Charles M. Rehmus
Foreign trade-union delegations and individual union officials who visit the United States almost always show a lively interest in the political role of American labor. This interest ordinarily takes the form of questions such as: Why doesn't the American trade-union movement have its own political party? Why don't your unions have political goals? Is it true that American workers are apolitical? Such questions are not naive, particularly when asked by trade unionists from countries where the labor movement is closely aligned with one particular political party. Moreover, the view they reflect—that the American labor movement is almost exclusively concerned with collective bargaining as the means to protect worker rights and improve wages and working conditions—is a view shared by many Americans.
There is a widespread assumption that organized labor in the U.S. is economically rather than politically oriented. Such an assumption is entirely erroneous. American labor has been involved in politics at least since the 1820's. In one sense, the history of the American labor movement can be viewed as a record of conflict between leaders who stressed the importance of political activity versus those who argued the primacy of obtaining economic gains for wage-earners.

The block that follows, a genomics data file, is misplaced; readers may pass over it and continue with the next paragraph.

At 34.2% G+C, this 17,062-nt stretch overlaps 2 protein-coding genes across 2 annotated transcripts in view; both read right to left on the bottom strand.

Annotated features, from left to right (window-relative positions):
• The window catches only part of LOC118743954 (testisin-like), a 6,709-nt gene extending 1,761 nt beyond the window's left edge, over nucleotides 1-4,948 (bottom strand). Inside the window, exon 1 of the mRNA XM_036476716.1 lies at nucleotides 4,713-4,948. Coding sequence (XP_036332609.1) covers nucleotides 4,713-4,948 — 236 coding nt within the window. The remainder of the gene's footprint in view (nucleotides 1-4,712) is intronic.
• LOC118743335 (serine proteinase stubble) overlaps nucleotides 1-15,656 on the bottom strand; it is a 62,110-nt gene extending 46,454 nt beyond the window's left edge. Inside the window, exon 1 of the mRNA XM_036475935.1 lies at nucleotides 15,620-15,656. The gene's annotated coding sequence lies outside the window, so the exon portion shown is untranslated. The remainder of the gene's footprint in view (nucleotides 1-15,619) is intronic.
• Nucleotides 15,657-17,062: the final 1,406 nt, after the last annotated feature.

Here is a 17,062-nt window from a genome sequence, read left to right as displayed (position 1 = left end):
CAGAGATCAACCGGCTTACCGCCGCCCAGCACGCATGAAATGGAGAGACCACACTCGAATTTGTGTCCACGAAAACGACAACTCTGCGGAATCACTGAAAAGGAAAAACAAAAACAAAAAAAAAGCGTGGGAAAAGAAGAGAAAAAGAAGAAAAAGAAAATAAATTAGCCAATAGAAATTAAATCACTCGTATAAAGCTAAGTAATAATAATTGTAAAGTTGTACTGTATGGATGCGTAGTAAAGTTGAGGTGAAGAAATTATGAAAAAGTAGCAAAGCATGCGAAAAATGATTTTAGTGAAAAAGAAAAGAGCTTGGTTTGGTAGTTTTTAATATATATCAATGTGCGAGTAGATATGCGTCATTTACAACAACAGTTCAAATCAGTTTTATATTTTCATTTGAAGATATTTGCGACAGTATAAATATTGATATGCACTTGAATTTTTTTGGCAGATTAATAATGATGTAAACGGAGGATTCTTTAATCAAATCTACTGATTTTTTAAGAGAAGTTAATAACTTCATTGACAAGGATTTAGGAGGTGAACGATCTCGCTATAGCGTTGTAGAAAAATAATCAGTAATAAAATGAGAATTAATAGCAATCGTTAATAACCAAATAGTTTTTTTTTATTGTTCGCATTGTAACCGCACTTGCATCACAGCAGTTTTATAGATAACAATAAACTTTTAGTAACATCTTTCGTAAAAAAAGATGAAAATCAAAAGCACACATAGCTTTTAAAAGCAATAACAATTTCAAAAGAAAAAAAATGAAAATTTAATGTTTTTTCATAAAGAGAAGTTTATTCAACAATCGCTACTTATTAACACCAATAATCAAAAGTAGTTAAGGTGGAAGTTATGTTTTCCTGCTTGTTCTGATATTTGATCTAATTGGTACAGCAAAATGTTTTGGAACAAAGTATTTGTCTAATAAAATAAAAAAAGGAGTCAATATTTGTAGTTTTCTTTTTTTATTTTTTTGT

The final ascendancy was gained by those who believed in business unionism. Even those who most strongly supported this point of view, however, were aware that economic gains must be supported by at least some level of political power. The character and degree of labor's political activity has changed many times. Alliances have formed, separated, and regrouped. Influence has waxed and waned. But there has almost never been a time when